That is why rivers Delight the Almighty too. How else Could he come down? And the earth's green places They are the children of Heaven. But he, The Ister, seems too patient, Unfree, almost derisive. For when The day should start In his youth, when he begins To grow, when the other there Pushes his pride high and grinds the bit Like a colt and the air For miles hears his tumult This one contents himself; But rock needs gashes And the earth furrows Or how should we plant and dwell? But what that river is up to Nobody knows.
Mnemosyne Ripe and dipped in fire and cooked Are the fruits and proved on earth and the law now is That everything enters, snake-like, Prophetically, dreaming on The hills of Heaven. And things Want keeping like A burden of faggots on the shoulders A lot of things.
But the paths Are wicked. The imprisoned Elements and old Laws of the earth go wrong Like horses. And always There is a longing to dissolve. But a lot Wants keeping. Let us look neither before nor behind, instead Be cradled as though On the lake in a rocking boat.
But the things we love? We see The sunshine on the ground and the dry dust And the shadows of the woods are homely and the smoke Flowers from the roofs about the old crowns Of towers peacefully. The day's marks are good When something of Heaven Has hurt our souls with contradictions. For snow like lilies of the valley Denoting nobleness Wherever it be is shining on The Alps' green meadows Half and half where a traveller Speaking of the cross set for the dead High on the road Rages forward full Of the far future With his companion, but what is this?
With a roaring in the temples once, after The invariable custom of Unmoved Salamis, great Ajax died abroad, Patroclus though in the king's armour. And others died, Many besides. But on Cithaeron lay Eleutherae, Mnemosyne's city.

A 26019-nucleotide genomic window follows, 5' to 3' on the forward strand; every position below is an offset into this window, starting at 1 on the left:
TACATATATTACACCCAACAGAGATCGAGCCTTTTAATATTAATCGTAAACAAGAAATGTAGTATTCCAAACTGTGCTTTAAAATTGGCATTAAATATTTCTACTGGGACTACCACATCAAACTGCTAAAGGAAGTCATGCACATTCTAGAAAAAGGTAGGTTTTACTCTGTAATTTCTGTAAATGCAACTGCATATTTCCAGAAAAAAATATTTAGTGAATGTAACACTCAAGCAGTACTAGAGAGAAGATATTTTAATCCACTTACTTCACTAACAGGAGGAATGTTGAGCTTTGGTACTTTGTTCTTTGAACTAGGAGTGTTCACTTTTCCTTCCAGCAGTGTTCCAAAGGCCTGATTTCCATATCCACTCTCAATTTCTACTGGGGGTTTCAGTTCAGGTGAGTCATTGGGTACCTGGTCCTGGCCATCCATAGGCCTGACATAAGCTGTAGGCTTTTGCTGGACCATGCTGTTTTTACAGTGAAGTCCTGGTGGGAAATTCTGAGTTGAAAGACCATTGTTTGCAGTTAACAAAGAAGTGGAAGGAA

She too when God Put off his coat at evening She too undid her hair. For he riles the gods Who will not compose himself And spare his soul, although he must; and grief Like him goes wrong. Tears Heaven's love, should I ever forget that love And the kindness of heaven, should I For all too gratefully they served, those blessed With life there in the days of beauty and The heroes in a rage of life, and trees In plenty and the cities stood, were there To be seen like a man in the senses; now The heroes are dead and the islands of love Almost disfigured.
So love must be Everywhere, foolish and at a loss. Oh may the light of my eyes not be put out Wholly with tears and death not shame me and let A memory live after though I Am weak now, robbed and deluded by tears. Ganymede The boy sleeps, the familiar of mountains, why?
Dull, at odds, freezing on the bare bank. Has he forgotten the grace he had At Heaven's tables, when they were thirsty? Down here he seems not to recognise the angels Nor the airs playing more sharply among the rocks And the word a travelled man sends him, The old breathing word, does it never arrive? Oh, now it sounds! It strikes in him like water Deep, coming up, as once before high among The rocks, sleeping, and now in a rage He cleanses himself of the shackles now Now races, who seemed slow, and sloughs off the dross, Takes, breaks and casts them broken aside Happy with rage, so easy, on either Staring bank, and at this stranger's Own voice the flocks leap to their feet, the woods Move and deep in the land, distant, the river's Being is heard and the spirit again Shudders to life in the navel of the earth.
The spring. And everything after its fashion Flowers. But he is not with us now, he went Away, he wandered, for they were all Too kind, again he speaks heavenly language. Chiron Light, thoughtful light, where are you, who always must Go aside at times, where are you? My heart Is awake but the astounding night Thwarts me in anger still. I used to go For herbs into the woods, I was soft and shy, I listened by the hill and never in vain, Never once did your birds deceive me And almost all too eagerly you came Wanting the refreshment of my garden or A foal or my counsel for your heart, oh light Where are you?